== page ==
Six years ago I did a lot of marketing work for a former friend of mine. He owned two different businesses and I helped both of them.

We agreed on the amount to be paid and a contract was signed. Because of cash flow issues, I helped him out by spreading the overall payment into a number of monthly payments.

Eventually I got the first payment. And that was it.

Are We Telling The Truth?

Trust has been on my mind a lot recently. Trust in colleagues, trust in nonprofits and trust in business partners.

The above story was never resolved. I’m owed close to $10,000. Tons of promises were made, plenty of emails were ignored and eventually I just dropped it.

You really learn a lot about people when money is involved.

That’s also true in the nonprofit sector.

Only 52% of Americans say they trust nonprofits.

Think about that for a second: Is your organization the 1 in 6 or 1 in 4? Because there’s a HUGE difference!

When donors trust you, they are more likely to donate. They’re more likely to be involved.

But when they’re suspicious of your organization and its activities, they’ll think twice and three times before donating. Odds are they’ll hesitate long enough to find a different cause to support. (Trust me, they have plenty of options.)

Don’t assume because you’re a nonprofit and your mission statement says that you help homeless families, people will believe that automatically. They don’t. You have to prove it to them.

What worries donors to the point of moving elsewhere? Here are a few questions they might be asking themselves:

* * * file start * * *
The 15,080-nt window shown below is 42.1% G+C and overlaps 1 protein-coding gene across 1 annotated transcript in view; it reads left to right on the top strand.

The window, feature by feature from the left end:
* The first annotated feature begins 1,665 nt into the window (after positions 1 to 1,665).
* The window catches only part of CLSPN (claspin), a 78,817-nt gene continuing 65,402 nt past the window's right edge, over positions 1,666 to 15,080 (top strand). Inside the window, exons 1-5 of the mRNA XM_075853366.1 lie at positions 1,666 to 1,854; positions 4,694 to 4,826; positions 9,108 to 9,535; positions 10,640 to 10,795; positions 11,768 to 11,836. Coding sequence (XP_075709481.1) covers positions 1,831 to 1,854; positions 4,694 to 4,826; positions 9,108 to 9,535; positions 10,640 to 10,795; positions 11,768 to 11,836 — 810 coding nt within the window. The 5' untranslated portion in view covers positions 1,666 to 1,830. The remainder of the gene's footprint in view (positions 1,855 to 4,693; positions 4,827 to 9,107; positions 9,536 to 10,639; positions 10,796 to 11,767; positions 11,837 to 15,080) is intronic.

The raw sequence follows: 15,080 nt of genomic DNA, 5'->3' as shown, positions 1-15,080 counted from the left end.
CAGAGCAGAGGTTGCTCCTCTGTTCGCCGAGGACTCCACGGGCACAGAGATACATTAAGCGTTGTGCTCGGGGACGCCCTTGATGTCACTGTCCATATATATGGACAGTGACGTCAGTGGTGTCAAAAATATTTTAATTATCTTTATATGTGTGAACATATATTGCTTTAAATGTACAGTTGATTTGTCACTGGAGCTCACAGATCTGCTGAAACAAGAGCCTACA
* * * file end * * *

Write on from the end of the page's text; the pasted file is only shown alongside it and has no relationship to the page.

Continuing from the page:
• Do they really do what they say they do?
  • Are my donor dollars actually having impact and solving a problem or is the organization misusing the funds?
  • Why do they only contact me when they need money?
  • I can’t cure hunger in my community. Will my $10 a month really help?

If your organization isn’t providing the information they need and the reassurance that gifts are being put to good use, you might as well wave bye bye to your current donors.

Image by NoName_13 from Pixabay

Why Should They Trust You?

Even with recommendations, testimonials and personal requests, the onus is still on you, the organization, to provide the necessary information so that supporters trust you. Trust is earned, not assumed.

When they trust you, you build a better relationship. That leads to higher donor retention and higher donor gifts.

Pretty sure those are both a plus.

How can you bring them to trust you?

  • Constant and consistent communications: I spoke with a potential client a few weeks ago and they told me they only send emails to donors once a quarter. “Our Board feels that more than that will annoy subscribers.”

Sigh. No it won’t!

(People don’t open every email you send. So if all you send is 4 emails per year, they might open one. Think that one email per year connects people to your organization?)

Your communications with supporters has to be constant. Keep them updated. Let them learn how they’re impacting people in their community.

They’re not going to read everything you send or pick up the phone when you call. But if you provide enough chances and the content is valuable, they’ll read. And learn. And be proud of giving to your nonprofit.

  • Gather that data! How many people have you helped? And how exactly have you helped them?